[Parent information on newborn screening using pulse oximetry addendum to commission S13-01] Elterninformation zum pulsoxymetrie-screening bei neugeborenen: addendum zum auftrag S13-01 [Parent information on newborn screening using pulse oximetry; addendum to commission S13-01] Elterninformation zum pulsoxymetrie-screening bei neugeborenen: addendum zum auftrag S13-01 [Parent information on newborn screening using pulse oximetry; addendum to commission S13-01] Institut für Qualität und (...) Wirtschaftlichkeit im Gesundheitswesen Record Status This is a bibliographic record of a published health technology assessment from a member of INAHTA. No evaluation of the quality of this assessment has been made for the HTA database. Citation Institut für Qualität und Wirtschaftlichkeit im Gesundheitswesen. Elterninformation zum pulsoxymetrie-screening bei neugeborenen: addendum zum auftrag S13-01. [Parent information on newborn screening using pulse oximetry; addendum to commission S13-01] Cologne: Institut

2016 Health Technology Assessment (HTA) Database.

13. Association Between Screen Time and Children's Performance on a Developmental Screening Test. (PubMed)

Association Between Screen Time and Children's Performance on a Developmental Screening Test. Excessive screen time is associated with delays in development; however, it is unclear if greater screen time predicts lower performance scores on developmental screening tests or if children with poor developmental performance receive added screen time as a way to modulate challenging behavior.To assess the directional association between screen time and child development in a population of mothers (...) and children.This longitudinal cohort study used a 3-wave, cross-lagged panel model in 2441 mothers and children in Calgary, Alberta, Canada, drawn from the All Our Families study. Data were available when children were aged 24, 36, and 60 months. Data were collected between October 20, 2011, and October 6, 2016. Statistical analyses were conducted from July 31 to November 15, 2018.Media.At age 24, 36, and 60 months, children's screen-time behavior (total hours per week) and developmental outcomes (Ages

2019 JAMA pediatrics

14. Physical activity, screen time, and outdoor learning environment practices and policy implementation: a cross sectional study of Texas child care centers. (Full text)

Physical activity, screen time, and outdoor learning environment practices and policy implementation: a cross sectional study of Texas child care centers. Early care and education (ECE) centers are important for combating childhood obesity. Understanding policies and practices of ECE centers is necessary for promotion of healthy behaviors. The purpose of this study is to describe self-reported practices, outdoor environment aspects, and center policies for physical activity and screen time (...) respondents. > 80% of centers meet best practice recommendations for screen time practices for infants and toddlers, although written policies were low (M = 1.4 policies, SD = 1.65, range = 0-6). For physical activity, < 30% meet best practice recommendations with M = 3.9 policies (SD = 3.0, range = 0-10) policies reported. Outdoor learning environment indicators (M = 5.7 policies, SD = 2.5, range = 0-12) and adequate play settings, storage (< 40%), and greenery (< 20%) were reported.This statewide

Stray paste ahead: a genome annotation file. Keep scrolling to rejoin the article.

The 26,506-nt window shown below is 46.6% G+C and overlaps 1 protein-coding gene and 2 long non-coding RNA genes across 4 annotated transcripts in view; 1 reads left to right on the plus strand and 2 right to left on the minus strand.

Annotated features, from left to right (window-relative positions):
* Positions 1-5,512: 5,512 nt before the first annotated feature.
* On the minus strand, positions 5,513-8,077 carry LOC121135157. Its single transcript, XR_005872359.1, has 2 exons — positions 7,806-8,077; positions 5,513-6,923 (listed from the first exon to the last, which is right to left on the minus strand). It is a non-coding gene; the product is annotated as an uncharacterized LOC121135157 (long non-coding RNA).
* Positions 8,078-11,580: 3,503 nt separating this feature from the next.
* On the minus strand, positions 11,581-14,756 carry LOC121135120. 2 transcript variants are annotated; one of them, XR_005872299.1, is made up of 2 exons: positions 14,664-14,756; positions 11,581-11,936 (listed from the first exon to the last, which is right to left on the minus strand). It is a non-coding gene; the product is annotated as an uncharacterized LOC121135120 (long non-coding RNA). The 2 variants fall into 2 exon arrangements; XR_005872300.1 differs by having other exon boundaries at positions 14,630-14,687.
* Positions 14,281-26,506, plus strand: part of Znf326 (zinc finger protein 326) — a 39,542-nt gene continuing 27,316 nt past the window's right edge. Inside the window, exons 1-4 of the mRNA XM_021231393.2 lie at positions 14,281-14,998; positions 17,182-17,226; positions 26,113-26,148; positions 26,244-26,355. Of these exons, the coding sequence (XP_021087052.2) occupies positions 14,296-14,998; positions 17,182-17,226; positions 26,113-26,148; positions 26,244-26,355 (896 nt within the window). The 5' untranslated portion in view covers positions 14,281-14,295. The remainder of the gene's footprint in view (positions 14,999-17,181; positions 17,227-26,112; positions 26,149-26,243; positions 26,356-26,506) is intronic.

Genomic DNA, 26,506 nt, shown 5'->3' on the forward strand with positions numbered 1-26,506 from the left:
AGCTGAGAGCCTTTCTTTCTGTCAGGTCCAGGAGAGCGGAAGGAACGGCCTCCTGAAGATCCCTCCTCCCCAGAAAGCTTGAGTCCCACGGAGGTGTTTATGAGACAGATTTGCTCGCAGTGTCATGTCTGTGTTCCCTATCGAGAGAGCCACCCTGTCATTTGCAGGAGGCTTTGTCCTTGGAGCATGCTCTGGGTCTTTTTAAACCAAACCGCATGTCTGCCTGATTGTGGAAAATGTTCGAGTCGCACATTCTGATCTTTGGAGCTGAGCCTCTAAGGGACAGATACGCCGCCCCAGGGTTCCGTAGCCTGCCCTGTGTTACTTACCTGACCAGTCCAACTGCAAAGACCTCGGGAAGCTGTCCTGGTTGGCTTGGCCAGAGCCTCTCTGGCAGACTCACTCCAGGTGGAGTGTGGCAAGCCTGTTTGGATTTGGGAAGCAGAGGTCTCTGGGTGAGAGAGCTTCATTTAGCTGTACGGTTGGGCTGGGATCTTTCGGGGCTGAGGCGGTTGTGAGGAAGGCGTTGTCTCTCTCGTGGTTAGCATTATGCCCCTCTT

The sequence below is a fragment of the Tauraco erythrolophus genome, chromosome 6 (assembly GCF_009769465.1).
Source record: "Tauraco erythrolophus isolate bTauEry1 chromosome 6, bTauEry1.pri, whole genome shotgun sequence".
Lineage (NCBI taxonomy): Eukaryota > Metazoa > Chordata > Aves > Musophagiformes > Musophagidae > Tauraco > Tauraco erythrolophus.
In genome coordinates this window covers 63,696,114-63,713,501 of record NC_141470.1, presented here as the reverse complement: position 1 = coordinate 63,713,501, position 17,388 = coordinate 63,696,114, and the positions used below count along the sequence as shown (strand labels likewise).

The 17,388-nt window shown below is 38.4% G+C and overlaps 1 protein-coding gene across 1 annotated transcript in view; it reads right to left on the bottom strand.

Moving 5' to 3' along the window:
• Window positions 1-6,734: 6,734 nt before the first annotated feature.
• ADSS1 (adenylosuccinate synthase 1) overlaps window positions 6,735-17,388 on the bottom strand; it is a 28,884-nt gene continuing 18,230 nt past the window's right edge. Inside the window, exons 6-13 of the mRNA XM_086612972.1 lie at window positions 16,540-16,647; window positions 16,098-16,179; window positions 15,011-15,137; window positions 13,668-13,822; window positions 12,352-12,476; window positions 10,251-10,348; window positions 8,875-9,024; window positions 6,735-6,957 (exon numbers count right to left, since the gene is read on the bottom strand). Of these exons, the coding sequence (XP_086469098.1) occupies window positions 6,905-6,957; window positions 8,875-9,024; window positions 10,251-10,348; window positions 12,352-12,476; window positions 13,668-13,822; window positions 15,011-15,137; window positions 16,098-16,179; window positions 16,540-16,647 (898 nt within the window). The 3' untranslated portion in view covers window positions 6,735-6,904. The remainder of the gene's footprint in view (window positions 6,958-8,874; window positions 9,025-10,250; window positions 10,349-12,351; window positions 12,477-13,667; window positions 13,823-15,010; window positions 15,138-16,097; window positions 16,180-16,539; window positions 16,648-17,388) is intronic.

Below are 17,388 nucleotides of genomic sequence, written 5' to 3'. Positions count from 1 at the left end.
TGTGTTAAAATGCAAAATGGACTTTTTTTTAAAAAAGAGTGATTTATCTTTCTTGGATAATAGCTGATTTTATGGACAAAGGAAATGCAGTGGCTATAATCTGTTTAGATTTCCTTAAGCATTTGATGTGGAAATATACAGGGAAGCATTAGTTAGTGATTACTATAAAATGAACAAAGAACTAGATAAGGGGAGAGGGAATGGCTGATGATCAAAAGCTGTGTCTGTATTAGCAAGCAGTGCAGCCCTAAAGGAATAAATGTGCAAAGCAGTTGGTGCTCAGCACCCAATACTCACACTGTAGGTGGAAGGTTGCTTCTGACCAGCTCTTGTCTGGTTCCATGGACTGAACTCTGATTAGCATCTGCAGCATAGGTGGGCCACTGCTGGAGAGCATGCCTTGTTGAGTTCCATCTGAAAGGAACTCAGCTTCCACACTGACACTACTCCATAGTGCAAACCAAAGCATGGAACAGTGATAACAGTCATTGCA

2019 BMC Public Health PubMed

15. Is screen time associated with anxiety or depression in young people? Results from a UK birth cohort. (Full text)

Is screen time associated with anxiety or depression in young people? Results from a UK birth cohort. There is limited and conflicting evidence for associations between use of screen-based technology and anxiety and depression in young people. We examined associations between screen time measured at 16 years and anxiety and depression at 18.Participants (n = 14,665; complete cases n = 1869) were from the Avon Longitudinal Study of Parents and Children, a UK-based prospective cohort study. We (...) assessed associations between various types of screen time (watching television, using a computer, and texting, all measured via questionnaire at 16y), both on weekdays and at weekends, and anxiety and depression (measured via the Revised Clinical Interview Schedule at 18y). Using ordinal logistic regression, we adjusted for multiple confounders, particularly focussing on activities that might have been replaced by screen time (for example exercising or playing outdoors).More time spent using

2019 BMC Public Health PubMed

16. Associations between family structure and young people's physical activity and screen time behaviors. (Full text)